The art glass competition show created by Marblemedia, an award-winning entertainment company based in Toronto, Canada, Blown Away features a group of 10 highly skilled glassmakers from North America creating beautiful works of art that are assessed by a panel of expert judges. One artist is eliminated each episode until a winner is announced in the tenth and final episode. A co-production with Blue Ant Media of Toronto, Blown Away will air on the Makeful channel in Canada before coming to the Netflix platform worldwide later this year.

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The Studio announces 2019 Residencies

Today, The Studio announced the 2019 Artists-in-Residence recipients: twelve artists from around the world who will each spend one month at The Studio, researching and experimenting with new techniques to further their work. Additionally, two artists and two scholars have been selected for the David Whitehouse Research Residency for Artists and the David Whitehouse Research Residency for Scholars, respectively. These recipients will spend up to three weeks in the Rakow Library, utilizing the vast holdings to inform their practice or area of research. Each resident will provide a public Lunchtime Lecture during their time at the Museum, describing their inspirations and work at The Studio and the Rakow Library.

2019 Artists-In-Residence at The Studio

Shinobu Kurosawa & Jim Butler
February 24-March 24; Public lecture on March 14

Shinobu Kurosawa, Happy Christmas.
Shinobu Kurosawa, Happy Christmas.

Translated literally, the Japanese word tonbodama means dragonfly ball. Since 2000, flameworker Shinobu Kurosawa has been making tonbodama beads that depict traditional Japanese landscape and nature scenes in glass.

In her March 2019 residency, Kurosawa will use The Studio’s resources to continue her research on tonbodama and expand her flameworking skills as she explores new possibilities in Japanese beadmaking.

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The Corning Museum of Glass Surveys Global Contemporary Glass in Special Exhibition Opening in May 2019

Today The Corning Museum of Glass (CMoG) announced that 100 artists—representing 32 nationalities and working in 25 countries—have been selected to exhibit in New Glass Now, a global survey of contemporary glass and the first exhibition of its kind organized by the Museum in 40 years. The show, which will be on view from May 12, 2019, through January 5, 2020, will include works ranging from large-scale installations and delicate miniatures to video and experiments in glass chemistry, all of which demonstrate the vitality and versatility of this dynamic material.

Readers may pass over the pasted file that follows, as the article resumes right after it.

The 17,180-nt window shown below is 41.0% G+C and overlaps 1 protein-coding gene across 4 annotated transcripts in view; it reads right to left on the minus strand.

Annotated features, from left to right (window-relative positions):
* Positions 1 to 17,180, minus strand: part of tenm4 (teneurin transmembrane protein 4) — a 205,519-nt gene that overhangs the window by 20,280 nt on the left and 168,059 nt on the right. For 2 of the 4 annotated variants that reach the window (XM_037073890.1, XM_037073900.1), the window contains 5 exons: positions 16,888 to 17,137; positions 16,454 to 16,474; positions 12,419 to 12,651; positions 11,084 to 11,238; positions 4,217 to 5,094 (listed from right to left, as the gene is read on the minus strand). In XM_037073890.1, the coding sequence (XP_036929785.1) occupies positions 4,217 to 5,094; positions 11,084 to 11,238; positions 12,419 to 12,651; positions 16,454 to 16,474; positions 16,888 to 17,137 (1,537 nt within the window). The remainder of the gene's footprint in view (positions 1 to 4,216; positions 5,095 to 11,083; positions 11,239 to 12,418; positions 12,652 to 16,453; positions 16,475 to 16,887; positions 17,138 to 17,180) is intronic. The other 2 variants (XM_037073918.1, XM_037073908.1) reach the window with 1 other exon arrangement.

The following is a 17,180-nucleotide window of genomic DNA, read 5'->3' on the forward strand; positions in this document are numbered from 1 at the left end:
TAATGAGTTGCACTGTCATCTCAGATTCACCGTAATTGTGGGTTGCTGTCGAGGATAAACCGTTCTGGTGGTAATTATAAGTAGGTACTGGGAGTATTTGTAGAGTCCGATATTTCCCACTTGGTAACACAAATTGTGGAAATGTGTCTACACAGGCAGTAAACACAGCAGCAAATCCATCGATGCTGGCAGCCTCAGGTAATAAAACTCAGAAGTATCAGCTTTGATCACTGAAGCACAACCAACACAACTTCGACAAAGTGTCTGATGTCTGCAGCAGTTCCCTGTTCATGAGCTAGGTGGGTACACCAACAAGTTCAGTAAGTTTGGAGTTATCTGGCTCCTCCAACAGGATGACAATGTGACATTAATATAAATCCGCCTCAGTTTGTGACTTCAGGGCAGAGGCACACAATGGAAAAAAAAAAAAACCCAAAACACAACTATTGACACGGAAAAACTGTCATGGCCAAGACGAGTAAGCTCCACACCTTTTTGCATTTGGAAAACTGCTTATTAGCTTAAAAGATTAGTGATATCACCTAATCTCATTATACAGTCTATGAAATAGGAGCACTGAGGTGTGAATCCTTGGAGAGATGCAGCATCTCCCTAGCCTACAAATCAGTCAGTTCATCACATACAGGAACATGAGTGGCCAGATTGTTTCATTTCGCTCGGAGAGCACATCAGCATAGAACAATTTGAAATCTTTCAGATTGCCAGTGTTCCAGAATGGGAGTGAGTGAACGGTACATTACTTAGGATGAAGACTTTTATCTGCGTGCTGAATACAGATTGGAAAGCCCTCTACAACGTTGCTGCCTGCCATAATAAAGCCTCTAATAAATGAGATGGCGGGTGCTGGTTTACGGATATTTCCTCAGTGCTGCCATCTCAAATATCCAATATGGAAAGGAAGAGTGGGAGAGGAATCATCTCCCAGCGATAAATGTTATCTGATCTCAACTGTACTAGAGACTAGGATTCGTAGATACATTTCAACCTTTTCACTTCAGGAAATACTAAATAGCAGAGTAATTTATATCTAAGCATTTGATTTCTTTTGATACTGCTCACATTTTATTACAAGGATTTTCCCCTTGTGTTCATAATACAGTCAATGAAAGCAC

Problematica (Foam Rock), Sarah Briland

Sarah Briland
United States, b. 1980
Problematica (Foam Rock)
United States, Richmond, Virginia, 2016
Foam, Aqua Resin, glass microspheres, steel, concrete stand
With stand: 96.5 x 52 x 45.7 cm
Photo: Terry Brown

In spring 2018, CMoG welcomed submissions of new works, made between 2015 and 2018 in which glass plays a fundamental role, for consideration by a panel comprising Susie J. Silbert, Curator of Modern and Contemporary Glass at CMoG, and three guest curators, including: Aric Chen, curator-at-large, M+ museum, Hong Kong; Susanne Jøker Johnsen, artist and head of exhibitions at the Royal Danish Academy of Fine Arts, Schools of Architecture, Design and Conservation, Denmark; and American artist Beth Lipman. More than 1,400 artists, designers and architects working in 52 countries—from Argentina, Australia, Indonesia and Japan to the United States, United Kingdom, and beyond—submitted works, which draw upon flameworking, glassblowing, casting, neon, carving, and kilnworking techniques, among others. Read more →